Wednesday, 1 June 2016

Princess Louisa Inlet

Jervis Inlet, on the way to Princess Louisa Inlet
We are surrounded by steep glacial walls, most with streams of water coursing down them. From our mooring at MacDonald Island, we stare up at a snowfield, seemingly just above our heads. It is as if Pelagia is anchored in the alpine.

After 17 years of cruising British Columbia waters, we have finally come to Princess Louisa Inlet. Avoided in the past because of the long motor required to get here (this proved to be true) and to the expected crowds (this proved not to be the case).

On the way, we stopped for a night at the Harmony Islands (another first visit for us). They were quite nice, but the anchoring not great. We were fortunate to be the only boat to go into "Kipling Cove" -- one USA sailboat tried but didn't like it and couldn't get their anchor to grab (we think they were reversing too fast) -- so we had it to ourselves. Lucky thing, because it was tiny, filled with rocks and surrounded by unfriendly "Private Island" "No stern ties" signs. A pox on that owner! [Note: private or not, in Canada below the high tide line is public.] We would not have gone in if another boat were anchored. We stern tied to the tiny park-owned islet, and prayed that the sharp rocks and sharp oysters would not cut our line. [As it turns out, the larger southern island is also Park-owned and has several stern-tie rings installed.]

No need to have worried, as the night was still and we didn't budge. Great stars, and great phosphorescence with schools of fish darting around. And yes, we could hear the falls a mile away.

Next day, we up anchored by 6am and headed out to catch slack at Malibu Rapids at 1:26pm. Jervis Inlet was windless and glassy, and we had to slow ourselves down. The views were beautiful. We arrived 45 minutes early, and after several boats went through and saying it was fine, we ventured through, with about 1.5 knots flooding but no turbulence.

The views in Princess Louisa Inlet, as noted at the beginning, are stunning.

Looking up towards Chatterbox Falls, at the head of Princess Louisa Inlet

There was lots of room at the dock* next to Chatterbox Falls, but we opted for the quiet of a mooring buoy at MacDonald Island. (The dock was a bit too "social".) We enjoyed kayaking the inlet -- filled with huge schools of small fish (herring?), many many seals, mergansers and gulls, and at least one otter. On our second day, we hiked up to the "Trapper's Cabin". There were signs posted by B.C. Parks NOT recommending the hike, warning it was challenging and potentially hazardous. We agree -- and we're used to hiking! A rooty, slippery, nasty trail, leading to the ruins of what once was a cabin, with a waterfall beside it. The view from the waterfall was indeed a good view down the inlet to Malibu Rapids, but it was a dicey spot due to the danger of falling rocks (which the trees bore ample evidence of, having being hit by large rocks). We did this hike once; it is not worth it to do again. If you're not used to strenuous hiking or are not sure-footed, you might want to give it a pass. [Signs say the hike requires 2 hrs each way; we required 1.5 hrs up and 1.4 hrs down (with a couple of falls included).]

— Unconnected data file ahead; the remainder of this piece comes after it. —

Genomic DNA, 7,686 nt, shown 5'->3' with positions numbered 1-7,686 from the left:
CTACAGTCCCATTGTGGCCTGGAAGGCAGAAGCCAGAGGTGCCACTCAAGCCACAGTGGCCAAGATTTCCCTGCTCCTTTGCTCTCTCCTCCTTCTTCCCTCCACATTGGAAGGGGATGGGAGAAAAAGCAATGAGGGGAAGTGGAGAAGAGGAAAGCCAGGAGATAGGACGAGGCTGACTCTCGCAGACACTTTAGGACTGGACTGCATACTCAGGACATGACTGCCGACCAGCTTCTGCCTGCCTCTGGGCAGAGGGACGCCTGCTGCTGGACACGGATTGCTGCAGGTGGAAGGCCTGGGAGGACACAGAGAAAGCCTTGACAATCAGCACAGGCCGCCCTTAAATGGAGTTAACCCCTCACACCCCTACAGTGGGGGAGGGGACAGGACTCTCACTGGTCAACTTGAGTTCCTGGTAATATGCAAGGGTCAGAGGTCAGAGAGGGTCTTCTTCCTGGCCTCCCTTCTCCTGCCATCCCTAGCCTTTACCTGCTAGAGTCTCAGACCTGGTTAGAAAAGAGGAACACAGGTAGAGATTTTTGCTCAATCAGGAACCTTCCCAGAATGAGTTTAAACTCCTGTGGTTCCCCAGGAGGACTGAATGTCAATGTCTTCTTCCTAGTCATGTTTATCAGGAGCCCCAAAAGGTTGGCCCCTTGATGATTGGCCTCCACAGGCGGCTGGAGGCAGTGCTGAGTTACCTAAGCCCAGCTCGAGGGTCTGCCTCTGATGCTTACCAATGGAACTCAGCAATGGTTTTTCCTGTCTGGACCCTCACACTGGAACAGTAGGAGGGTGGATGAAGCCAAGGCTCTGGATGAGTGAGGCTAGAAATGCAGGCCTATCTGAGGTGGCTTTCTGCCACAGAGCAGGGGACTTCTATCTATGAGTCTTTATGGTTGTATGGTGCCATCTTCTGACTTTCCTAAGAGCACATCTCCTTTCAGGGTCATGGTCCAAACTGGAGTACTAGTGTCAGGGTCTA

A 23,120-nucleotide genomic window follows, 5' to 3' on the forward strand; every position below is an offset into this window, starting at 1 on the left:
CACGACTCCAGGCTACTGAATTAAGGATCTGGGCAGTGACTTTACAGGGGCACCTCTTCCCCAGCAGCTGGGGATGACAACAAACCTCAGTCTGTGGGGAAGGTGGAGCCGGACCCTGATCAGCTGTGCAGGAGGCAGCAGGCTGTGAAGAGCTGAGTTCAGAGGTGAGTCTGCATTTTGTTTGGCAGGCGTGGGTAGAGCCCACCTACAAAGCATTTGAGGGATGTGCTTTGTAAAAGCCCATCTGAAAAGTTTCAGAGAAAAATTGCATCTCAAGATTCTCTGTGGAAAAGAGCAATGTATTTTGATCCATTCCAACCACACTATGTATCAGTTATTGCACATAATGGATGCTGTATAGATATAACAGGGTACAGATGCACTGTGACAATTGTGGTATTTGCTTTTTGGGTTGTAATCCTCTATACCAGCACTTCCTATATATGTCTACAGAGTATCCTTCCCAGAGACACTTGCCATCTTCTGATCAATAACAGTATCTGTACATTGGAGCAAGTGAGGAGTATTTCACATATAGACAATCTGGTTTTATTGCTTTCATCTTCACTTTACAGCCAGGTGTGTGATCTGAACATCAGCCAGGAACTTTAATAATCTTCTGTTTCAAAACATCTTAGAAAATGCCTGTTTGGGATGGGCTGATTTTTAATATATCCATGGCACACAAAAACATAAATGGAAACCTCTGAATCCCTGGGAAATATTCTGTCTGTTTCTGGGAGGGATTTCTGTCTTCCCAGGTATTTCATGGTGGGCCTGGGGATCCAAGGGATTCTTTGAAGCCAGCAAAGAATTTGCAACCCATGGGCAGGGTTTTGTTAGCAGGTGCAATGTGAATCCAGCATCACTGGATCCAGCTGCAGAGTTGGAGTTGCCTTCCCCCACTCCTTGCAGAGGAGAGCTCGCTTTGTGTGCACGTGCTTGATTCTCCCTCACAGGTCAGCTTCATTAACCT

View down Princess Louisa Inlet (from "Trappers Cabin")

Rockfall hazard: check out the scars on the trees

Arriving back at the bottom of the trail: the signs are correct

Tonight will be our 3rd night at Princess Louisa Inlet. Each night so far has be quiet, both wind and noise wise. Today, though, has been a rainy day. More water coming down from the mountains. Weather depending++, we will head back down tomorrow. Another 7 hours of motoring.**

After the rains, more waterfalls appear (Princess Louisa Inlet)
It is worth the effort (at least once)!

*During our time, as it was very early in the season, neither the mooring buoys nor the dock filled up. Nevertheless, it certainly wasn't "empty". About 2/3rds of the boats were from the USA.

++ FYI, There is NO weather info by VHF radio available in Princess Louisa Inlet (and, of course, no cell service). It was a perfect example of how our Marine/HAM SSB radio and Pactor modem was able to provide us with full weather forecasts (as well as voice contact with other boats via the morning and evening HAM Nets).

**Turns out it took 8.5 hrs of motoring. we had a 1-2 knot current against us all the way down Jervis Inlet to Hardy Island. TIP: If possible, exit Malibu Rapids at High Water Slack, then one will have a favourable current on trip back down (south) Jervis Inlet! 

[Sent by Winlink (HAM) email]

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